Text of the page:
Free Food Industry Research Sources For Your Business Plan

Here's How to Get Started Planning Your Food Business With Clever Research

An aspiring food entrepreneur asked about free resources to search for highly specific demographic consumer eating trend information, for example, how much workers with a certain income level spend on organic mid-day snacks. 

She noted: "All the online sources I find are very expensive." Yup! While the Internet is full of macro data on food shopper trends, that specific data may require a bit of investment—which could make the most sense as a survey or focus group.

Here are a few reliable sources of free or cheap data for specialty, natural and organic food trend research.

Research Specific Specialty Food and Beverage Trends

Chocolate industry research detective style
What's ahead for the chocolate industry?. Susie Wyshak

The Specialty Food Association publishes an incredibly useful annual State of the Specialty Food Industry report that gives you rankings of food popularity overall as well as slicing and dicing food sales statistics, in collaboration with global research firm Mintel, by food product category.

Plus, the Specialty Food Association sends out a daily newsletter with their finds of trend reports from around the world and around the Internet.

Data On Natural and Organic Food and Beverage Trends

farm fresh organic dried fruit
What healthful snack foods are hot and growing?. Susie Wyshak

Research report summaries from SPINS, a leading information provider for the Natural and Specialty Products Industry, offer some insight into food trends and shopper habits. Their big fat reports take time and money, which is why the full reports do cost hundreds or thousands of dollars.

Penton publishes a wide array of natural and organic food industry magazines and research results.

Publications such as Functional Ingredients dig a bit deeper into discoveries and health reports that can make the case for a more expensive, functional food.

Starting a Beverage Business?

There's no shortage of publications for you to start with (with quite similar names) such as Beverage Industry and Beverage World.

Better yet, the American Beverage Association lists all the magazines and points you to additional research on beer, wine, cocktails and every other drink imaginable.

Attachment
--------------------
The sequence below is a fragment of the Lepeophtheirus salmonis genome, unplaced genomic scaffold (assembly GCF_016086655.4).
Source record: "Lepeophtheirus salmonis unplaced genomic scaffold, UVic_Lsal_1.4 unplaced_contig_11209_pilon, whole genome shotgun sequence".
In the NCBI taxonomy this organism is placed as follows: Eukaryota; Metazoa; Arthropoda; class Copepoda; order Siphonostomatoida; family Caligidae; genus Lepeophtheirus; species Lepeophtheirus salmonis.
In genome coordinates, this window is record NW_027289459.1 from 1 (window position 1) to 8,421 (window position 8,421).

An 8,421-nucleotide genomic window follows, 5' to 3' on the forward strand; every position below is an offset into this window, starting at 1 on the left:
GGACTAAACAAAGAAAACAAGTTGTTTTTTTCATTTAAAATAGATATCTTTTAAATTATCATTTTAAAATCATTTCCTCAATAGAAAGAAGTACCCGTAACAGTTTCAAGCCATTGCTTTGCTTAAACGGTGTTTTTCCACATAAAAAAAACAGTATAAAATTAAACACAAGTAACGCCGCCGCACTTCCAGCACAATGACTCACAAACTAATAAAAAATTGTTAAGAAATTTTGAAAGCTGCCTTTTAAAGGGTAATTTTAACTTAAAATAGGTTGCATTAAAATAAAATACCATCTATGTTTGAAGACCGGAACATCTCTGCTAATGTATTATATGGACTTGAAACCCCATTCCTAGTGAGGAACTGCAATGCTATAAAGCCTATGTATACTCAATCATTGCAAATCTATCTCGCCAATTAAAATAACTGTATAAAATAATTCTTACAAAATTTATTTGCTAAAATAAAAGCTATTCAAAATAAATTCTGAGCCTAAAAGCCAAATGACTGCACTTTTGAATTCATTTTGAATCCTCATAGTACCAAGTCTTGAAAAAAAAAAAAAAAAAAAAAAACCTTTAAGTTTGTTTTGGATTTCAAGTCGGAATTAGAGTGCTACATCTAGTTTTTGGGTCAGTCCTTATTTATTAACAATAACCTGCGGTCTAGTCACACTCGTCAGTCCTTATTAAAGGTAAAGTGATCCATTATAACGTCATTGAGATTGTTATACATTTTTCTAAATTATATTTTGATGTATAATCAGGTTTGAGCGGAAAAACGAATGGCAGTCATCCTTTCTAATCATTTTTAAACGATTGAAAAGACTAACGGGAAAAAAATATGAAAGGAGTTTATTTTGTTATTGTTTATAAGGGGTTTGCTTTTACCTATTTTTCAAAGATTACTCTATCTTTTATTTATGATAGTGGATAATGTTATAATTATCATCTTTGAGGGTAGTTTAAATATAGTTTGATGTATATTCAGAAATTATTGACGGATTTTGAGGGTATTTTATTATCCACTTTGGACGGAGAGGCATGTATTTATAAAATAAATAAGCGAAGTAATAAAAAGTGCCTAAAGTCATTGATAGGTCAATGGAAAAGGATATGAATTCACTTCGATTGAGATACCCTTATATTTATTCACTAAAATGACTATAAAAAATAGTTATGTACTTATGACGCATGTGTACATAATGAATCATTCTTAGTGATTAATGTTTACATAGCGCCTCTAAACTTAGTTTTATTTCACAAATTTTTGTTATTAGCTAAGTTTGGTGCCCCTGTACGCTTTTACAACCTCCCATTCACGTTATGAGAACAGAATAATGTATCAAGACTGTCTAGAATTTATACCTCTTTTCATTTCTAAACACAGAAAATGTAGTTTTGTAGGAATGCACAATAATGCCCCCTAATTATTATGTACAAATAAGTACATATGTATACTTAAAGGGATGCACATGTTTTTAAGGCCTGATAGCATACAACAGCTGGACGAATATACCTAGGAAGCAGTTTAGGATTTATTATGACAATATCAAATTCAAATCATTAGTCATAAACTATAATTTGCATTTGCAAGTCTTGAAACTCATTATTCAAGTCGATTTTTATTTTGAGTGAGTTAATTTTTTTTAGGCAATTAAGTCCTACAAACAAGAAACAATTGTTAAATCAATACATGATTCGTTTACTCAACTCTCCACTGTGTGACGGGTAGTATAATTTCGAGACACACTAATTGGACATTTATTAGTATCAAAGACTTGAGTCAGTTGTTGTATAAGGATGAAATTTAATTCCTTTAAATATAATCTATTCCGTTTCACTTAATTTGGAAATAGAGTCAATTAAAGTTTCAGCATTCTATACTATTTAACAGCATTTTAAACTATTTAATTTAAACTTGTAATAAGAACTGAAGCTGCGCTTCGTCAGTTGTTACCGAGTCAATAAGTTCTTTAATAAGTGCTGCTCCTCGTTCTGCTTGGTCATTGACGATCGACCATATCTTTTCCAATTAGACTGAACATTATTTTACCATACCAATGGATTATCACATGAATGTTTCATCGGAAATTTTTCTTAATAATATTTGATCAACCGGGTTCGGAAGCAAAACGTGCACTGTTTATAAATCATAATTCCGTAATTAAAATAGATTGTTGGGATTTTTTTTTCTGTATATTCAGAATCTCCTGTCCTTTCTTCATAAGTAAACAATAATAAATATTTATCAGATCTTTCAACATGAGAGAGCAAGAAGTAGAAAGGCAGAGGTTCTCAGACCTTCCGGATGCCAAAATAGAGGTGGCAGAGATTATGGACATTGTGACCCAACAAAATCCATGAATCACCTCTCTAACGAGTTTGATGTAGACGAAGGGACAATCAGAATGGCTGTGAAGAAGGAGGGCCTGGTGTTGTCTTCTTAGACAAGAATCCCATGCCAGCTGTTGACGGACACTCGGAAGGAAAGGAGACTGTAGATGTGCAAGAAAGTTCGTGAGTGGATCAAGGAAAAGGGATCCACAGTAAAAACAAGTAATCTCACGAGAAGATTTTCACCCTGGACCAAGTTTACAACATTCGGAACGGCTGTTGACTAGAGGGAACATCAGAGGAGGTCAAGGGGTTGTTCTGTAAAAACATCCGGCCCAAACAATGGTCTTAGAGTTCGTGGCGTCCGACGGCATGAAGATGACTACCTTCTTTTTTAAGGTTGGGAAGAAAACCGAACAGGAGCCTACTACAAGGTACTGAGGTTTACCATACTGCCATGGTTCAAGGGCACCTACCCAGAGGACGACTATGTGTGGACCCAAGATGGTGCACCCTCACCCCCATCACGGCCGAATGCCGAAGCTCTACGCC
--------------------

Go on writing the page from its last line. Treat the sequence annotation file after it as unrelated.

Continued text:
Research Supermarket and Retail Business Publications and Websites

Grocery Outlet
Survey and / or observe customers in-store to gather data. Susie Wyshak

BNP Media publishes an array of magazines on niche food and beverage industry topics like Prepared Foods and Snack Foods & Wholesale Bakery. (Their Independent Processor may offer an inside peek into how co-packers and other food manufacturers work, which could be useful to get you up to speed.)

BNP also publishes category-specific food industry magazines such as Candy Industry and Dairy Foods.

Other informative food retail industry publications include:

Tap Into Food Trade Associations for Industry Research

Artisanal aged goat cheese
Cheese makers are lucky to have a number of trade and marketing groups for support. Susie Wyshak

For most any food category there's a food trade group to support your efforts to create the next great cupcake or yogurt company.

A quick Internet search will turn up a trade association—combine:

  • your food category
  • the phrase trade association or marketing association
  • (optionally) your state

For example the group behind Real California Milk ties into cheese marketing for makers within the state, as in WisconsinConfectioners and independent natural foods retailers have their trade groups as well.

Special Note to Food Crafters

Look into joining the Good Food Award Merchant Guild which unites food crafters from around the United States. Insights from companies making charcuterie and tapping into meat from folks like the Butcher's Guild may not be the same as research powered by "big food" manufacturers.

A Simple Way to Start Planning Your Food Business

When interviewing dozens of food companies to write Good Food, Great Business, I repeatedly heard entrepreneurs mention a simple form of research that had helped them immeasurably: asking other companies to share data they have collected or observed. Asking goes a long way as does embarking on a detective hunt for existing reports and trend data. Be prepared to invest time, money, sharing karma and energy in the research process.

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